Copyright © 2021 Roswell Daily Record
Copyright © 2021 Roswell Daily Record
Two months after he emerged the winner of a three-way Republican primary, Mark Ronchetti is still adjusting to life as a major party’s nominee in the U.S. Senate race.
“It’s wild, it’s different. I’ve never been a candidate before and I’m not a politician, so this has been weird,” he said in an interview during an Aug. 6 visit to Roswell. He was accompanied by his wife Krysty and their two daughters: Ava, 13, and Ella, 11.
A 46-year-old former television meteorologist from Albuquerque, Ronchetti announced his bid in February for the seat now held by retiring Democratic Sen. Tom Udall. In February, Ronchetti, a political newcomer, entered a crowded Republican field.
Despite criticisms of his conservative credentials by his opponents, Ronchetti was able to win the June 2 Republican primary by a comfortable margin.
Some traditional aspects of the campaign experience though are absent this year due to the COVID-19 global pandemic and public health orders limiting public gatherings.
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In a campaign season heavy on social distancing, there are no rallies with throngs of sign-waving supporters, meetings of activists in tightly packed rooms or speaking engagements at meetings of community service organizations.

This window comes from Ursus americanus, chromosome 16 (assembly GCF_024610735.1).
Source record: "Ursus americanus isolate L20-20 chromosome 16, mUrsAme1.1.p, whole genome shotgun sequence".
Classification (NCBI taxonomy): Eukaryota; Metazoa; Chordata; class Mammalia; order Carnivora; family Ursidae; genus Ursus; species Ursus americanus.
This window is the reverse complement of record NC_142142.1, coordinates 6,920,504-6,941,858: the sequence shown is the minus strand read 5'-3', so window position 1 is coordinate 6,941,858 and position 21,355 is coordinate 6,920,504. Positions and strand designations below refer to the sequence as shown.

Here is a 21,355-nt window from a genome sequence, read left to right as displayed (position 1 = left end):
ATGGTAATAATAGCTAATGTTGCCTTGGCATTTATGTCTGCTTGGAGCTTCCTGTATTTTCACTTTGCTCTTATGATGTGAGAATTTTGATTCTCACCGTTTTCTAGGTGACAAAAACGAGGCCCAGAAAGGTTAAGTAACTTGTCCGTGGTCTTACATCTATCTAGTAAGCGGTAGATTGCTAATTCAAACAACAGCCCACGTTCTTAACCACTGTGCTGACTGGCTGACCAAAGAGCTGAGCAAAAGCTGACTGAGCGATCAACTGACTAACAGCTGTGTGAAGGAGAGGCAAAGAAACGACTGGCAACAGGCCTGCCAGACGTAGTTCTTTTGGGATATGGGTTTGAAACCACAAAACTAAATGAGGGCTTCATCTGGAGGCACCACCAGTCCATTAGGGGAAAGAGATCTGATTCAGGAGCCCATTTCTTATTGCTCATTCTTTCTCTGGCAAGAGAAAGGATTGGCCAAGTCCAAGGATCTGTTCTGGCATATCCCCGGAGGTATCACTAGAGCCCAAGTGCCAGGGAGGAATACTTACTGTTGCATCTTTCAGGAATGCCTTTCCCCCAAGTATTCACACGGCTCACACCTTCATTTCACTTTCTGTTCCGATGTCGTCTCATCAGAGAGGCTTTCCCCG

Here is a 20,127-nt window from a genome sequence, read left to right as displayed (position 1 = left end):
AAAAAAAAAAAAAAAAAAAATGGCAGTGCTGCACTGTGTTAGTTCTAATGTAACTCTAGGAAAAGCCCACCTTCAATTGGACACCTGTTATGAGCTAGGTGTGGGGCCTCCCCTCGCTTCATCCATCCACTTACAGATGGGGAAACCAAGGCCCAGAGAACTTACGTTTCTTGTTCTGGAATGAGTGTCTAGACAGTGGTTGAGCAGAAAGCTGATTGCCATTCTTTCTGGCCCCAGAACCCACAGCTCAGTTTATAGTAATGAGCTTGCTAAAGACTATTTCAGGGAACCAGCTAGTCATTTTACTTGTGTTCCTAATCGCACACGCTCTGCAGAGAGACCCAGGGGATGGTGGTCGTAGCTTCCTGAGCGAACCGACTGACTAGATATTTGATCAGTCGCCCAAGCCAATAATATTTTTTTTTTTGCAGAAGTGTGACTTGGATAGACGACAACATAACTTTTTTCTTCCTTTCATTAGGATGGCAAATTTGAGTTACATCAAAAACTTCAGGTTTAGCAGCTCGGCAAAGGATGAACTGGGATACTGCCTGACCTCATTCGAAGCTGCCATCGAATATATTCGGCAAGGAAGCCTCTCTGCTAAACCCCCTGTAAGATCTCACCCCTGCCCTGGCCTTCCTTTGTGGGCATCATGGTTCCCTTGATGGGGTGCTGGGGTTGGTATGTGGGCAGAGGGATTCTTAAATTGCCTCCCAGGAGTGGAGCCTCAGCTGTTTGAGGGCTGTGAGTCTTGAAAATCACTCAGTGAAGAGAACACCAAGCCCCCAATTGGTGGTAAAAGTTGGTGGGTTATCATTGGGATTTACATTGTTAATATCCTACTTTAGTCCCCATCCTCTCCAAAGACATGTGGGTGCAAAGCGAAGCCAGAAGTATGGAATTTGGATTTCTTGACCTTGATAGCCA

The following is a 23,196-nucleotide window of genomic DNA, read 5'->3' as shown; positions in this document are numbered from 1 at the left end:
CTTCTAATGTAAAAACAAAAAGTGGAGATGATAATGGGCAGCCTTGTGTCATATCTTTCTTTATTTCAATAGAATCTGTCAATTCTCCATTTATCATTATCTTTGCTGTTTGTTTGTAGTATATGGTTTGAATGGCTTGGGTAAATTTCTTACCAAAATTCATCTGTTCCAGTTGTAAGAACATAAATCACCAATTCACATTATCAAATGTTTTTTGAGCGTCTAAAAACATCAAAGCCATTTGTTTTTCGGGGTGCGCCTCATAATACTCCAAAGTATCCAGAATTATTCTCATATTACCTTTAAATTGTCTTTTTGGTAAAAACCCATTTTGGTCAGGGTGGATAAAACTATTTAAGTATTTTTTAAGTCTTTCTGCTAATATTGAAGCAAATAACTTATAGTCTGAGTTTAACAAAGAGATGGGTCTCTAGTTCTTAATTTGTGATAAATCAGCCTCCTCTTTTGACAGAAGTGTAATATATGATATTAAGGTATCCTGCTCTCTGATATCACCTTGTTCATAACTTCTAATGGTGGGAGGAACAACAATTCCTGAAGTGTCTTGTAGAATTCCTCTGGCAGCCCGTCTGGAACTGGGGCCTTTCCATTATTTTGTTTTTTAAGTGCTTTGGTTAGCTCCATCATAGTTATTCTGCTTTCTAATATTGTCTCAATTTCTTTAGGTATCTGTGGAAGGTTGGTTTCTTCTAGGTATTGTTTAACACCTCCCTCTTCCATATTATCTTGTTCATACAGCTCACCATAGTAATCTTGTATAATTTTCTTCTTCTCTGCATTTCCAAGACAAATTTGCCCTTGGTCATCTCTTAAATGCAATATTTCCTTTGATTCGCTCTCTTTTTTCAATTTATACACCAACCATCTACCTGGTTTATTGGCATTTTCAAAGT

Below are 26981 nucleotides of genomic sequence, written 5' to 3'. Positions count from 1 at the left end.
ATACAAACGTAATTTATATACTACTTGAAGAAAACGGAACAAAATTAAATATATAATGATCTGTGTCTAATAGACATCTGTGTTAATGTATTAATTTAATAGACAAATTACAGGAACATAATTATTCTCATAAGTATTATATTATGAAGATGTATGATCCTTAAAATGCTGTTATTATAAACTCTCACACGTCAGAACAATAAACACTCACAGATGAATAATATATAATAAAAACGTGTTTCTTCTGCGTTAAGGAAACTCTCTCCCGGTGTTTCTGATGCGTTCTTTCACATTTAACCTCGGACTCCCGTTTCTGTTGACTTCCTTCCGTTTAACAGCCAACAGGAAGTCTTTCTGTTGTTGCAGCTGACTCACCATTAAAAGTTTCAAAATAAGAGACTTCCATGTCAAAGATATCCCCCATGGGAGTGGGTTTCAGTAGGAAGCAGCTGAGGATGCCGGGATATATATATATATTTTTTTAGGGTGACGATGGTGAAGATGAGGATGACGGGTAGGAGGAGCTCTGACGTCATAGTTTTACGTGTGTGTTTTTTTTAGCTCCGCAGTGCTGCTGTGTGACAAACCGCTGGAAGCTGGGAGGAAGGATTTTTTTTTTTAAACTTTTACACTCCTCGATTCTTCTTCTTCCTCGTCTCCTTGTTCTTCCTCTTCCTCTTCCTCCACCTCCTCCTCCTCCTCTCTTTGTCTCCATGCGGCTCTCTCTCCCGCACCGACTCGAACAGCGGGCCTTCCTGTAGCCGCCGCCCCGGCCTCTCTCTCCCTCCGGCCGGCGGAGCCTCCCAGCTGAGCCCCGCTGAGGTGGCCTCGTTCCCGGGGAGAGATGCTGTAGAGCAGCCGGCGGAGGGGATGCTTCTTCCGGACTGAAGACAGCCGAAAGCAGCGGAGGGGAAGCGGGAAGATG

“It’s different, there’s no question about it. You just adjust because everybody is adjusting. It’s different for everyone,” Ronchetti said.
He added he is still traversing the state, often attending smaller, scaled-back events that still allow him to interact in-person with voters and get out his message.
“We are just kind of jumping around doing small meetings with people all around,” he said.
If he is to enter the halls of Congress and become the first Republican from New Mexico to win a U.S. Senate seat since 2002, Ronchetti will have to defeat Democratic candidate Ben Ray Lujan.
Lujan, a congressman representing the state’s Third Congressional District, is currently the assistant speaker of the House of Representatives. According to July campaign reports, Lujan has raised $6.3 million throughout the election cycle, compared to $1.3 million raised by Ronchetti.